Yáñez Garza, Juan Pablo - University of Alberta


Spying on neutrino's secret lives with large-scale underground detectors


It has been almost 90 years since the neutrino was first proposed. While we have learned a great deal about it in that time, this enigmatic particle continues to puzzle us to this day. Extremely hard to detect, with a tiny mass and rather unusual properties, neutrinos have given us a first glance of what lies beyond the Standard Model of Particle Physics and, more recently, they have opened a new window to explore phenomena in the Universe. In this colloquium, I outline our current neutrino knowledge, the potential for discoveries and the implications they might have to the general physics landscape. I pay particular attention to the role of two fascinating neutrino experiments, IceCube and Canada’s own SNO+, as well as future detection technologies that could change the way we search for these elusive particles.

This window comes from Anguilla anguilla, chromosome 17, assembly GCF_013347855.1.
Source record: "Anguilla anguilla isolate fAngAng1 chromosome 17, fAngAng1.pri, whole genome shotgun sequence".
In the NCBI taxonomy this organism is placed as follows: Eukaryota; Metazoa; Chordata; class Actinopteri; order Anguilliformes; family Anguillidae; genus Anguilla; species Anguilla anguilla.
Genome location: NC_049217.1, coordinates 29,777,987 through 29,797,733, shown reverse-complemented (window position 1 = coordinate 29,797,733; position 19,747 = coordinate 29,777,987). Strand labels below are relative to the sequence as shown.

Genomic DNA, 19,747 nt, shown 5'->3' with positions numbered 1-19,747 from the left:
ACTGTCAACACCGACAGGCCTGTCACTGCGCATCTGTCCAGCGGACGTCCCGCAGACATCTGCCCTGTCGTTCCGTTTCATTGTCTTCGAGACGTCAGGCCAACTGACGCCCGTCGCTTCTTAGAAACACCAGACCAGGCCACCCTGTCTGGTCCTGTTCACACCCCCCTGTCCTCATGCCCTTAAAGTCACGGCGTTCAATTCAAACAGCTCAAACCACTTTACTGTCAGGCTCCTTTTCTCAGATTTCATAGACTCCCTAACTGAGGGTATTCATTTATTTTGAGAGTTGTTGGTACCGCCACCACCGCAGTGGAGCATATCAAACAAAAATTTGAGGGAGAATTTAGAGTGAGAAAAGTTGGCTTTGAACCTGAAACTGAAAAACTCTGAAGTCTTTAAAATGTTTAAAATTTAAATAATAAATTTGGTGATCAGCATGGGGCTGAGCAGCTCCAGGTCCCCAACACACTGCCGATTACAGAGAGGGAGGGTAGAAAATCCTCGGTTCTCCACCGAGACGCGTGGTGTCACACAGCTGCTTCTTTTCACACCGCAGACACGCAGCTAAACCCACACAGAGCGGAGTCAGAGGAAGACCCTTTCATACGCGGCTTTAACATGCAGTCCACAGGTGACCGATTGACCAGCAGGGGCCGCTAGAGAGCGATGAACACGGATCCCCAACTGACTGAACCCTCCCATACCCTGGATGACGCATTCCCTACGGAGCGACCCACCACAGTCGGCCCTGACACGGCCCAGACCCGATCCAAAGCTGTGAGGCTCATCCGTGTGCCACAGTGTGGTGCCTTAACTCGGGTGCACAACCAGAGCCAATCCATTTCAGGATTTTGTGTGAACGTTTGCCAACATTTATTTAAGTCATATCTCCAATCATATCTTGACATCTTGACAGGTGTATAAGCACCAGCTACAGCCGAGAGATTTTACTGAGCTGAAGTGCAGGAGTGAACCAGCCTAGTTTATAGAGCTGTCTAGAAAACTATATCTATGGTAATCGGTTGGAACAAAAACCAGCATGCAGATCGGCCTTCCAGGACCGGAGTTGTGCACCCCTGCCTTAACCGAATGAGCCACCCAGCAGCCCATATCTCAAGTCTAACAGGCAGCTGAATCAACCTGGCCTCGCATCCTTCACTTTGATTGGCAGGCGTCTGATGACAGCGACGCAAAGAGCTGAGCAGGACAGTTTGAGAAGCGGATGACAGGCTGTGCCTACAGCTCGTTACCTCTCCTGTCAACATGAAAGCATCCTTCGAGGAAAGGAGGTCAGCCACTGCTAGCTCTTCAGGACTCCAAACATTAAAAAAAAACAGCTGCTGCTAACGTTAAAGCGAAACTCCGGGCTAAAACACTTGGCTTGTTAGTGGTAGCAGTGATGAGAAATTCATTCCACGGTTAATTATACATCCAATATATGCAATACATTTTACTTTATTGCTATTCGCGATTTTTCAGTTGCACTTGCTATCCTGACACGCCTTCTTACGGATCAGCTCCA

Short bio

I did my undergraduate degree in Engineering Physics in Mexico at Tec de Monterrey. As part of my program I had the opportunity of going to Sweden in an exchange program and get involved in research with the IceCube group at Uppsala University. After finishing my degree in Mexico I started a PhD in experimental physics in DESY Zeuthen / Humboldt University, in Germany, where I focused my research on neutrino oscillations with IceCube DeepCore. I continued there as a postdoc as well, before moving to Canada as a Banting Fellow in 2016 to join SNO+ and IceCube at the University of Alberta. In 2018 I took up my current position as faculty, still at the UofA, where I continue to pursue data analysis with SNO+ and IceCube, as well as a potential new neutrino telescope off the coast of Canada.

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